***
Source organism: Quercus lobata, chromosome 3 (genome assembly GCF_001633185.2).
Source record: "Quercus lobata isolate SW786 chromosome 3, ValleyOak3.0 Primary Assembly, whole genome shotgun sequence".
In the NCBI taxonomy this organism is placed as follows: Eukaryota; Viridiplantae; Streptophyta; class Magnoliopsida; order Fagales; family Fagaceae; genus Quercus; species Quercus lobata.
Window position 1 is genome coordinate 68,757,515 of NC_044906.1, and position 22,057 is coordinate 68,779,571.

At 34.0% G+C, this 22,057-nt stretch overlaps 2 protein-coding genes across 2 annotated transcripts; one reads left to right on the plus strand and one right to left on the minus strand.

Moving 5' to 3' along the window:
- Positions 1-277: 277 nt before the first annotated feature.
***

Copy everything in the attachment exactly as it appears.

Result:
Source organism: Quercus lobata, chromosome 3 (genome assembly GCF_001633185.2).
Source record: "Quercus lobata isolate SW786 chromosome 3, ValleyOak3.0 Primary Assembly, whole genome shotgun sequence".
In the NCBI taxonomy this organism is placed as follows: Eukaryota; Viridiplantae; Streptophyta; class Magnoliopsida; order Fagales; family Fagaceae; genus Quercus; species Quercus lobata.
Window position 1 is genome coordinate 68,757,515 of NC_044906.1, and position 22,057 is coordinate 68,779,571.

At 34.0% G+C, this 22,057-nt stretch overlaps 2 protein-coding genes across 2 annotated transcripts; one reads left to right on the plus strand and one right to left on the minus strand.

Moving 5' to 3' along the window:
- Positions 1-277: 277 nt before the first annotated feature.